Wednesday, September 26, 2007

Ouch of the day.

The Church is dying. Its structure and theology make no sense today and haven't for decades. Far from being innocuous, their outdated uselessness goes beyond a nostalgic irrelevance to purposeful insidiousness, not just taking up space, but monolithically standing in the way of the spirit. The dying Church impedes God's various attempts at theological and liturgical progress, obviates meaningful spiritual communication and change, and squanders the precious time of people desperately seeking nurture, affirmation, and God. (Chuck Meyer: Dying Church, Living God)

Someone posted this on a preaching list I subscribe to - and it made my blood run cold. Is this really where we are, do you think? Though I know Meyer's name, I've not read any of his writing and wonder where he comes from in the debate.

When I was clearing assorted diocesan hurdles en route to ordination, one of my interviewers asked me how I felt about signing up to work for a moribund institution...and I said, then, that I wasn't that fussed, as what mattered was that people were enabled to encounter and engage with God - and if the church had ceased to facilitate this, then it no longer had meaning, was indeed no longer truly church.
I'd still say that, but I wonder what declarations like Meyer's say for the faithful ministry of thousands of priests and ministers across the world.To my mind, our best efforts are expended on ministering to those "seeking nurture, affirmation and God" - whether they are part of our congregations or (almost more often) outside them. In my experience the church has largely provided an enabling structure for that ministry...it's clearly a long long way from being the whole answer, but is the church really more part of the problem than the solution?

5 comments:

marcella said...

People have been saying similar things almost since the Church as an institution began. Of course there's a lot of truth in what is said in the quote for now, just as there was in the quotes of the 1930s and 60s (I'm SURE I've read much the same as a quote in a Susan Howatch book), just as there was in the criticism of the Church during the Reformation, just as there was in Chaucer's time when he wrote about the good parson implying that there were plenty of bad ones, just as there were when St Paul found so much to comment on in the Church of his day. The institution isn't perfect, never was, never will be, but Jesus can work with the imperfect - he's used to it.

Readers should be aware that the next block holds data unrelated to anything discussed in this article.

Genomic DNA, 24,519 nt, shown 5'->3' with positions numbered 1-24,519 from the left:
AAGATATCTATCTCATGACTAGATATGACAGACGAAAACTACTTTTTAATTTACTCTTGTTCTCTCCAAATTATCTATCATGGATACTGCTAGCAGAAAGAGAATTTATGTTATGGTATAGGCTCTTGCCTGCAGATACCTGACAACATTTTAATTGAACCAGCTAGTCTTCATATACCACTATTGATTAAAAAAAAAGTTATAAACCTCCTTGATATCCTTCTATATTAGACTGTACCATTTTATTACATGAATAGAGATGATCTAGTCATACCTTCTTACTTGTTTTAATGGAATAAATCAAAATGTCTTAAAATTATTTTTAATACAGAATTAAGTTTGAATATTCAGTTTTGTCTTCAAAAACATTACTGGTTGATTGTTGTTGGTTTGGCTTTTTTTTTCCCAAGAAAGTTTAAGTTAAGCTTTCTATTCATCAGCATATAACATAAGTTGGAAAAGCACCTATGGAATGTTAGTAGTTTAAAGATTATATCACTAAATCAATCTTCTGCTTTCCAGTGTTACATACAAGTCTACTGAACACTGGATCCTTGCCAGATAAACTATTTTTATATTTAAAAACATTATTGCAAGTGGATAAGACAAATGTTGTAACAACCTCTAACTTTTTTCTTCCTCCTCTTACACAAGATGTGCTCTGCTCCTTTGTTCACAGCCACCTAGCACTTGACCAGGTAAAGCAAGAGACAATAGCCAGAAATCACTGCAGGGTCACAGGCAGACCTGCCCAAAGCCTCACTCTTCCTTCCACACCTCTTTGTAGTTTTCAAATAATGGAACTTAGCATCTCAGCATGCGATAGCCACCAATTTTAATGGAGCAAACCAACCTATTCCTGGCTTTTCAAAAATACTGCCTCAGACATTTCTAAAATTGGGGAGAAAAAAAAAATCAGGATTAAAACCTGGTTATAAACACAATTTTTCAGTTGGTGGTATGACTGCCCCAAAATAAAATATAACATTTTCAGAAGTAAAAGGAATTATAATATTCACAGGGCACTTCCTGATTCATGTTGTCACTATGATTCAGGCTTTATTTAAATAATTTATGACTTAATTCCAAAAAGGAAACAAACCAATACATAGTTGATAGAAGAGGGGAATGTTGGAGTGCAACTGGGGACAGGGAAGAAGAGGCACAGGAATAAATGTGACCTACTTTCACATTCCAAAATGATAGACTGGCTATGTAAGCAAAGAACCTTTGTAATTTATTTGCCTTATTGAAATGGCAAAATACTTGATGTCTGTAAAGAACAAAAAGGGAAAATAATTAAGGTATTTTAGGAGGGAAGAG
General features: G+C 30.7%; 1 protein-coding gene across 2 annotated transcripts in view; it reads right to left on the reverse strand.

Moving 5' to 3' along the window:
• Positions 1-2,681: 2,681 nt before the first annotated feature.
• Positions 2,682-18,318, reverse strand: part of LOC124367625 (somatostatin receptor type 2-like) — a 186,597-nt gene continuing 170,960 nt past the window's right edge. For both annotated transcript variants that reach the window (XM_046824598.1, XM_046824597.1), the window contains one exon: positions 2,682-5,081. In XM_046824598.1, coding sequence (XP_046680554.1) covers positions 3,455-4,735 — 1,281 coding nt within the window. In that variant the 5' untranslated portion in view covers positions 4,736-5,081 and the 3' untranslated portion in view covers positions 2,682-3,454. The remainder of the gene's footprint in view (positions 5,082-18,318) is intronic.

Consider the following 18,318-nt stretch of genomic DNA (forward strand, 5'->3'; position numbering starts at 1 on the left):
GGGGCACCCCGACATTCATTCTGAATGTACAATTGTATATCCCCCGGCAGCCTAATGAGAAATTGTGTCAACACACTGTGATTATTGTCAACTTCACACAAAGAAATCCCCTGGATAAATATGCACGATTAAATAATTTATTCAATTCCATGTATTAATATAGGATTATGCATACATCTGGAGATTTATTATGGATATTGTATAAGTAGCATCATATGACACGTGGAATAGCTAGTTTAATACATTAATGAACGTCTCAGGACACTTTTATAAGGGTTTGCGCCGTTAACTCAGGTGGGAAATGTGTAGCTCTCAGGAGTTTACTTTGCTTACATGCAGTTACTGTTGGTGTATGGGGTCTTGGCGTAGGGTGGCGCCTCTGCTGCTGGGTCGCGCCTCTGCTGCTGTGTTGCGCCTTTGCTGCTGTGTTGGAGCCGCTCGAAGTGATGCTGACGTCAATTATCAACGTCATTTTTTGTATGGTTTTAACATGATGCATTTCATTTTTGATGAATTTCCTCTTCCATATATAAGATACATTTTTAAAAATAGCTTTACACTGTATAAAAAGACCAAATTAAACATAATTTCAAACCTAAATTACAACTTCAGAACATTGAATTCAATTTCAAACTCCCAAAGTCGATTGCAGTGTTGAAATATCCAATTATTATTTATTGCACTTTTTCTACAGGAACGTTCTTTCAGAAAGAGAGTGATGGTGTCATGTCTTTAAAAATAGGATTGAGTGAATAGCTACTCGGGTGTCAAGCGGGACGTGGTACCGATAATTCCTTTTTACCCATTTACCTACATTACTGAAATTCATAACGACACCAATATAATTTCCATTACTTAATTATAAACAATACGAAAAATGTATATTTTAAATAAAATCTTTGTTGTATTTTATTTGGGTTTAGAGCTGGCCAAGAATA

Songbird said...

I don't believe we're done for, but I do believe it's never a bad idea to do a little re-forming.

Mary Sue said...

Ok, so he says the Church is dying.

That's nice.

What's he doing to revive it?

Oh, nothing but whining about it? Ok, well then, he's not a real prophet. Real prophets always, always offer a way out, real prophets preach revival and renewal with the ruin. cf. Isaiah, Amos, even Hezekiah.

Wasn't there some Roman guy in Acts who was all, "Oh, don't worry about those followers of Christ, they'll be gone here in a generation or so."?

Sally said...

why are we so good at being critical- we speak too often of "The Church" as if we were not a part of it...let's be positive, Kathyrn like you I believe there is hope- if not I wouldn't be spending hours at lectures in Cambridge... ( I believe I'm following in your footsteps there!).
Peace and blessings...

Happy said...

There is definitely hope. As I read your post today, I asked God, "Is it true? Is she dying, your Bride?" And He said absolutely not.

I'm reminded of this time when I heard a prophet/missionary teach at a Vineyard church in Indiana, over 12 years ago, I think - he had actually prayed for someone to be raised from the dead - but it took about 6 hours of fervent prayer before it happened. (I'm not sure I would keep praying past the 1st hour, but he was in high stakes circumstances - the witch doctor in the village basically told him to prove God existed or die, and the proof he asked for was the resurrection of the dead.)

Now I'm sure the guy was actually dead and that God did raise him, and I KNOW that He did that with Jesus, so even IF the Church was dying (which some say she is) God can certainly do something about it. HE'S not apt to show up to the marriage feast without His Bride, I don't think.

So what remains, maybe, is simply that the organization we call the church is in need of, as usual, re-forming - and that those parts of the Bride that ARE exhibiting signs of death, rather than being symptomatic of the whole Church dying, are simply the branches Christ talked about in the parable of the vine and the branches. Those that don't bear fruit aren't ultimately going to be kept - but those that DO - oh! :)

I am also reminded of a scene from one of my generation's most popular movies on this side of the Pond - "The Princess Bride." They bring the main character to Miracle Max, thinking he's dead, and Max says, "He's not dead. He's only mostly dead. And mostly dead is slightly alive."

I think the Church is more than slightly alive. There are people added to her number every single day around the world. There is HOPE. And she has a King who is madly in love with her, and would fight - DID fight - to the death for her. And He won.